Thursday, December 26, 2002
Dear Mr Postmanners,
After the recent ending of my longterm relationship, I've recently started dating again. Prior to the beginning of that relationship, I was never what you'd call a big dater, or even terribly popular. I determined that now that I was out of my relationship, I would leave myself open to new experiences. And now somehow -- and I'm not quite sure how this happened -- I seem to be dating five men at once. I've been up-front with all of them that I have been seeing others, and nobody seems to mind, but now it's becoming quite confusing.
I've been on dates with all of them. Some of the dates have lasted until the next day, if you take my meaning. Of the five, one is an old friend, whom I think I would like to return to that category. Is there any way other than the tired, "I think we should just be friends" speech to manage that? After all, that speech usually means "Go away, I never want to see you again," and I really don't mean that.
As for the others ... well, I'm just not sure. I could give the "Let's be friends and go away forever" speech to one of them, and not be terribly upset if he actually went away forever. The others all have wonderful qualities, and I could happily start a relationship with any of them ... but not with all of them! I don't have the time! I don't have the endurance! How do I choose any one of them (or possibly two if I'm feeling ambitious), and how do I tell them of my decision?
Overextended in Overton Park
One should confess immediately that the Postmanners staff is severely divided on this issue. One's social secretary is convinced that it's all merely a matter of scheduling. (Well, that would be his outlook, wouldn't it?) One's dear friend and periodic advisor Gabriel is convinced that you merely underestimate your endurance, and that it's all a matter of training, as well as scheduling. Them, you understand, not necessarily yourself. Although he does recommend increasing your aerobic exercises to be on the safe side. (Gabriel married an entire militia. One is not sure that he would be reliable, or even vaguely typical, in matters such as these.)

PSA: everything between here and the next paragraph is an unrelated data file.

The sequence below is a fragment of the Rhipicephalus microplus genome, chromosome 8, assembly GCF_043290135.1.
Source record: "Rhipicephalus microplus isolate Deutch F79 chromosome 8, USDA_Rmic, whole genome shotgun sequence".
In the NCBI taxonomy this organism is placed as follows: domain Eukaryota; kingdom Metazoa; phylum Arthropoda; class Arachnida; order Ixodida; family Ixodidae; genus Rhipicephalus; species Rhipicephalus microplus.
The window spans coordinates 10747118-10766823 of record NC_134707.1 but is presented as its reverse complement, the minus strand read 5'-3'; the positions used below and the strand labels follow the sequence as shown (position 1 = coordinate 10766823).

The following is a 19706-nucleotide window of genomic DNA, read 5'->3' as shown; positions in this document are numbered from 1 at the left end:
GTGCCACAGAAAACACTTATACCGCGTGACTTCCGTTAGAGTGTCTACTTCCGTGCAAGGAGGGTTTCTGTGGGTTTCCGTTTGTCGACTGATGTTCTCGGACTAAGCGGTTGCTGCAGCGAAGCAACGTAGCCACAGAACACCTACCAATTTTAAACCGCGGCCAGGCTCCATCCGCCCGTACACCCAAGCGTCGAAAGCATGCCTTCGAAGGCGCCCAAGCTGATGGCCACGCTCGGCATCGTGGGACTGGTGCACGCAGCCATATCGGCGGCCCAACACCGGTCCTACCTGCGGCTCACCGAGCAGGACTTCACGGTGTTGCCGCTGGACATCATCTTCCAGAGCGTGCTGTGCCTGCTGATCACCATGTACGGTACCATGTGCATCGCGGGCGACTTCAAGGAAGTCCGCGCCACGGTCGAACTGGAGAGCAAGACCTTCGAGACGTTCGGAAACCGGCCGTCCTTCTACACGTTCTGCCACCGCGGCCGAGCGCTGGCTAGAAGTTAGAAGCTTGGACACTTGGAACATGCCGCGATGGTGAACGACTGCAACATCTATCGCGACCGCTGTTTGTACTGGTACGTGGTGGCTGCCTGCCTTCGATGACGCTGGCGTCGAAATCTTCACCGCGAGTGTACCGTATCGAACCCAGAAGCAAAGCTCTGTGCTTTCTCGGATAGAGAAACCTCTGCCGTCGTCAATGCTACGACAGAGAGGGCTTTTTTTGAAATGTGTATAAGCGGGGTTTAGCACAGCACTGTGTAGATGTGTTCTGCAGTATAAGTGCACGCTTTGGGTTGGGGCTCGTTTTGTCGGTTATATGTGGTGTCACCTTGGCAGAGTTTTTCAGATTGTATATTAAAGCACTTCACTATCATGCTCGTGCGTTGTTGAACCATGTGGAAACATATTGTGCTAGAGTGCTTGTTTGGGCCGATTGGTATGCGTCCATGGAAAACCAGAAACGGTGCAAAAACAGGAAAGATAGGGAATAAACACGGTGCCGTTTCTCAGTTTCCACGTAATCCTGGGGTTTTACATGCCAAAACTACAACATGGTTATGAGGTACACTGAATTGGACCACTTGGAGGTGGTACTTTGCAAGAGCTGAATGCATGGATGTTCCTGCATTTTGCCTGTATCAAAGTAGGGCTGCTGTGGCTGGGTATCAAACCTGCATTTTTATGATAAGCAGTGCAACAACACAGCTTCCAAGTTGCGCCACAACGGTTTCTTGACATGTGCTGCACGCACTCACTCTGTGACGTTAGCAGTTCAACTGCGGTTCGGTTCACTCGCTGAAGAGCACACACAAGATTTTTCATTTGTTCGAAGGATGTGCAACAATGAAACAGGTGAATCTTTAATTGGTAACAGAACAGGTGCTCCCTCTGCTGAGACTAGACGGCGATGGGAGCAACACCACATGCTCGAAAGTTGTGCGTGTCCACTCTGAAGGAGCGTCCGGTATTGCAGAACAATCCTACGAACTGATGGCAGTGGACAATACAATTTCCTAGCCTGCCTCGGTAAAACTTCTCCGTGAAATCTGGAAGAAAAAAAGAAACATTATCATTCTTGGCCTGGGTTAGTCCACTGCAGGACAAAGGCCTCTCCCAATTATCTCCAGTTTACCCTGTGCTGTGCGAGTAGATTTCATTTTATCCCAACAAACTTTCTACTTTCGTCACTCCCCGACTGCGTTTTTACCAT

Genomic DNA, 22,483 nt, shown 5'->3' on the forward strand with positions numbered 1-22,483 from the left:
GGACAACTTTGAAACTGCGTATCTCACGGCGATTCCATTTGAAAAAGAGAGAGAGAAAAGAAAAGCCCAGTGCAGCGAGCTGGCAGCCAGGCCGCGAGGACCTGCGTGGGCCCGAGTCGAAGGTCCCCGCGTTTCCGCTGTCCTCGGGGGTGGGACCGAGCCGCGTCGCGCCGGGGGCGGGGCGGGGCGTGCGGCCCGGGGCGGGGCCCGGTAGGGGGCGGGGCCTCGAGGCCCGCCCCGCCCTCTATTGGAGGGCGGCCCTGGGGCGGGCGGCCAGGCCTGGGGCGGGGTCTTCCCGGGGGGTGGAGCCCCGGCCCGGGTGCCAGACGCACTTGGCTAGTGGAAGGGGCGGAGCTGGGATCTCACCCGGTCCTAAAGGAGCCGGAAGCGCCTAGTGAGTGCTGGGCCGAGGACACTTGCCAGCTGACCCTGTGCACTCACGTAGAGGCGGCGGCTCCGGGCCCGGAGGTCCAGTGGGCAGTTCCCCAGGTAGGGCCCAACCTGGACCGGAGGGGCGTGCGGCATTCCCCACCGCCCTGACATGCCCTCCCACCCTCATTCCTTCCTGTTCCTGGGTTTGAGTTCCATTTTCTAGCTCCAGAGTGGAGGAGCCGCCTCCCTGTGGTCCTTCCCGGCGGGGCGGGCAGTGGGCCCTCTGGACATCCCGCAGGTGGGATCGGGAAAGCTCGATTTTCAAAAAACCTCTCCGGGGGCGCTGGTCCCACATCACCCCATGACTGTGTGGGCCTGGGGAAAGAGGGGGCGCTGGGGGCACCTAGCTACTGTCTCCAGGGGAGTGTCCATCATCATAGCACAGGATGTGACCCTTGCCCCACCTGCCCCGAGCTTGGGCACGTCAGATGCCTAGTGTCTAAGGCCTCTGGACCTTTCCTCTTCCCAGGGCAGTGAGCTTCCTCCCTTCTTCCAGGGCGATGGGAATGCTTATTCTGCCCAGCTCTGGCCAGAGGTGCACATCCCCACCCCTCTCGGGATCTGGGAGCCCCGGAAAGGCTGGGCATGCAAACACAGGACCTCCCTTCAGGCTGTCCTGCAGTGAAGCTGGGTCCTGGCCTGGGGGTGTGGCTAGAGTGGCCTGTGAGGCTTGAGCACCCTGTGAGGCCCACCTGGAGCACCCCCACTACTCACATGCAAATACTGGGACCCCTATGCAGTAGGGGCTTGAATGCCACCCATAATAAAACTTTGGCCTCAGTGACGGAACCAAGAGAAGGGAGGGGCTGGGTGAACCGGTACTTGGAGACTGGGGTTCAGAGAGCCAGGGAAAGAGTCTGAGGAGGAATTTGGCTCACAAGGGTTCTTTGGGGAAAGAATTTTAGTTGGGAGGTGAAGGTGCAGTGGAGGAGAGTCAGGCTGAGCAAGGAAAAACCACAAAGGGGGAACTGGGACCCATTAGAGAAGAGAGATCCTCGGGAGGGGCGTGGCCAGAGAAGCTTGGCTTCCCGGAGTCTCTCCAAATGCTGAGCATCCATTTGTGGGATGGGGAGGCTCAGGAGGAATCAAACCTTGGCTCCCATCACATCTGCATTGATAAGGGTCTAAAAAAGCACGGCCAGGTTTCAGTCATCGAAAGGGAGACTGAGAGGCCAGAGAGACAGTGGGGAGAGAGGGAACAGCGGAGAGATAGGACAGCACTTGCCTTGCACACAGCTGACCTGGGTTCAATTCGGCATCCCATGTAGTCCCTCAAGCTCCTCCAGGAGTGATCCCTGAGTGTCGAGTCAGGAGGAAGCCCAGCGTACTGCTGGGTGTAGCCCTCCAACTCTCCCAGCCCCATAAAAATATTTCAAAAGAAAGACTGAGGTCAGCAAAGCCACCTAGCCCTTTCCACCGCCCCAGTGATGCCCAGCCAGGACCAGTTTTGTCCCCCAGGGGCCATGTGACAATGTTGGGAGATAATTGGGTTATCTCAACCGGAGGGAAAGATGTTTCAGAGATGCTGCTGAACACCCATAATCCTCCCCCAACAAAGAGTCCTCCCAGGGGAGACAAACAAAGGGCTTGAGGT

As for Oneself ... One thinks that you should just decide which man (or men) you want, and go for it. Talk to the one you would like to keep as a friend, and determine his feeling on this relationship. You may discover that he feels the same -- these things are often mutual -- or that with a great deal of talking, you can discover the things between you that would let you remain friends after you kiss him off ... er, that is, after you tell him regretfully that you no longer desire his intimate affections. That said, you should also allow him some time without contact, if he so desires, to get over his disappointment at the way the relationship turned out. After all, the "lets be friends" speech, no matter how sincerely meant, is not easy to hear when unprepared for it.
As for the ones you with whom you wish to maintain a more intimate relationship, be certain that they know about your ground rules for nonexclusive relationships, if that's the way it falls out. After all, it would be awful to be in an intimate situation with one man and have the other unexpectedly appear, should you have given him the keys to your apartment, and the yelling and tumult could be just horrendous.
Not that One would have any experience of such things, of course. One always conducts One's relationships with the utmost probity and candor. (One's social secretary also has a very big and somewhat painful paddle. Leather covered wood. With metal studs. Not that One would need this motivation to keep one's affairs orderly. One is just saying.)
Yours in friendship,
(although One cannot imagine why you would want to obtain advice elsewhere.)Emily Post Institute